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By Christine Benz | 03-26-2012 01:00 PM

Are Rising Rates a Forecast for Storm Clouds?

Many investors cut back on interest-rate exposure in the first quarter as Treasury uncertainties and inflationary fears grew, according Morningstar's Eric Jacobson.

Christine Benz: Hi, I'm Christine Benz for Morningstar. Bond funds notched decent gains during the first quarter of 2012, but there were some storm clouds looming on the horizon. Joining me to discuss some of the latest trends in bond-fund performance is Eric Jacobson. He is director of fixed-income research with Morningstar.

Eric, thank you so much for joining me.

Eric Jacobson: I'm happy to be with you, Christine.

Benz: Eric, during the first quarter, investors, at least toward the end of the quarter, appeared to be a little bit nervous about rising rates, and some of the most rate-sensitive bond sectors got knocked down pretty hard. What was going on there, and what were investors responding to?

Jacobson: Well, there has been a lot going on, as you know, with not only government policy but also in terms of economic indicators showing a little breath of life there. The overall numbers for last year were strong relatively speaking in terms of the Consumer Price Index. I think we're getting to the point at which there is starting to be a little bit of concern about inflation actually occurring. Well, we know it's occurring; we've seen it in gas prices. The real longer-term question is whether or not it produces some real growth.

So we've had these reasons for pessimism sort of building, including, as I said, government policy. The Federal Reserve talked a little bit in January, I believe, about what its targets were going to be going forward, and that, I think, really reset expectations. Things have just started to percolate up in the last several weeks in terms of government yields, which are starting to trickle up a little bit, if you will.

Benz: Long-term government bond funds were obviously pretty hard-hit during this period and had the worst gains among bond fund categories during the quarter. Were there any other pockets of the market that performed especially poorly due to rate-related jitters?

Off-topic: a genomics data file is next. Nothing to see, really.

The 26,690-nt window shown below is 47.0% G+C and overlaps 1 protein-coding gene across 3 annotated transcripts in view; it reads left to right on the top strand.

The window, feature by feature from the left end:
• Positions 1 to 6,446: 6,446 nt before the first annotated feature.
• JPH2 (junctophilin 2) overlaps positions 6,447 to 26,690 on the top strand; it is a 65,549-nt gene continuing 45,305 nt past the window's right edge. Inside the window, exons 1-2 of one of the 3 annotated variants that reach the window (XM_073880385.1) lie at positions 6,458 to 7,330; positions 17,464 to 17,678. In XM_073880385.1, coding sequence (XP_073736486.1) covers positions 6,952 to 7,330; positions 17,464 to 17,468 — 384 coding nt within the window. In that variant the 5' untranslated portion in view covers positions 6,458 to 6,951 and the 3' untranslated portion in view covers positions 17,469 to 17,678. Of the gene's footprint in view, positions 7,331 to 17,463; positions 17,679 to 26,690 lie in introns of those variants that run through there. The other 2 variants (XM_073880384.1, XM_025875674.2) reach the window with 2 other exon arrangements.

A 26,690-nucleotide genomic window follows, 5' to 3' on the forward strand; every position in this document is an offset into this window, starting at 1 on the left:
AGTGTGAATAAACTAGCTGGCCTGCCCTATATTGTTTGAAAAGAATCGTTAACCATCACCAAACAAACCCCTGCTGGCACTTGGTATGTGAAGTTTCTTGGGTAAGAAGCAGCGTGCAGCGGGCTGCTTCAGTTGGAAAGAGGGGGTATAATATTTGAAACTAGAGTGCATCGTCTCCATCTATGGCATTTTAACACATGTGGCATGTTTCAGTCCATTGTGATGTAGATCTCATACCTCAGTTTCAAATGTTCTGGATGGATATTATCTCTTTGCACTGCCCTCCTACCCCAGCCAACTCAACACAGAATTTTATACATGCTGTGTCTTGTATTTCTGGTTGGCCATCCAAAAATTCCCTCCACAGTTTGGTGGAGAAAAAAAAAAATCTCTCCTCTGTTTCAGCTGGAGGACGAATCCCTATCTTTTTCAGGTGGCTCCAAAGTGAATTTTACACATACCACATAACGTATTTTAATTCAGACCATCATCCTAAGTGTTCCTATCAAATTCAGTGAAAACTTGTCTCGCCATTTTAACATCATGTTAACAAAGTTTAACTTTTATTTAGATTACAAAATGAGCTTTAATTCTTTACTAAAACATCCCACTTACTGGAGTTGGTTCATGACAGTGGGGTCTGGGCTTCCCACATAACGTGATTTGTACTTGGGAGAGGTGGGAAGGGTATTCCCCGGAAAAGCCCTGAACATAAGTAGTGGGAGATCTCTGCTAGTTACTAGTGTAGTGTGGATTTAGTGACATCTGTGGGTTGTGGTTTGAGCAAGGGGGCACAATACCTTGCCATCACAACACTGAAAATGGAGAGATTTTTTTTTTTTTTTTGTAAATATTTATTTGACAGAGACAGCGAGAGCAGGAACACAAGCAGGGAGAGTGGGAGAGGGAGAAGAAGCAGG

Jacobson: No, the government funds really took the brunt of it, and in fact the most interesting thing about the way you phrase the question is that some of the traditional areas you might have expected to do poorly, perhaps not as poorly as long-term government bonds, but namely the more rate-sensitive sectors like the municipal-bond market and even your core fund areas, have not done that poorly. In fact for the year to date even though the bonds had a rough month so far in March, the Muni National Long-Term category was actually up about 2.6% for the year to date through March 25.

That goes against a long-term government category change of about minus 5.7%. So what you've had there is a much longer story, of course, because municipals have sort of decoupled from the rest of the Treasury market ever since the financial crisis. But what we've seen is that they have started to move along with the rest of, what we call, the risk assets in a sense that when investors are seemingly more comfortable going out to more risk, they are treating municipals in that same bucket, which is not how things used to be.

Benz: So you mentioned the risk assets as having performed relatively well during the quarter. It looks like high yield had a very good quarter as well as bank-loan funds. So is that sort of the flip side of that same coin where investors are feeling perhaps a little more optimistic about the strength of the economy and a little bit more willing to take that credit risk?

Jacobson: Yes, I think it is all of those things woven together, if you will. To some degree, I think there is a question, of course, as to how comfortable people feel with risk, but they feel that they are being left with no choice because of the fact that yields are so low in Treasuries and that combined fear that they are going to tick up. They don't see a lot of value in the Treasury market necessarily regardless of what you think about whether or not rates are going to rise significantly more from here; and that is a question of some debate too. But people are feeling like whatever is going to happen there, those numbers are just too low.

So when the time looks relatively ripe and things in Europe are relatively stable and not scaring the pants off everybody, if you will, as we've seen over the last year or so, that tends to go to this what we've been calling the risk-on market trend, in which case you wind up seeing these so-called risk assets rally, such as you mentioned high yield and bank loans as well as emerging-markets bonds.

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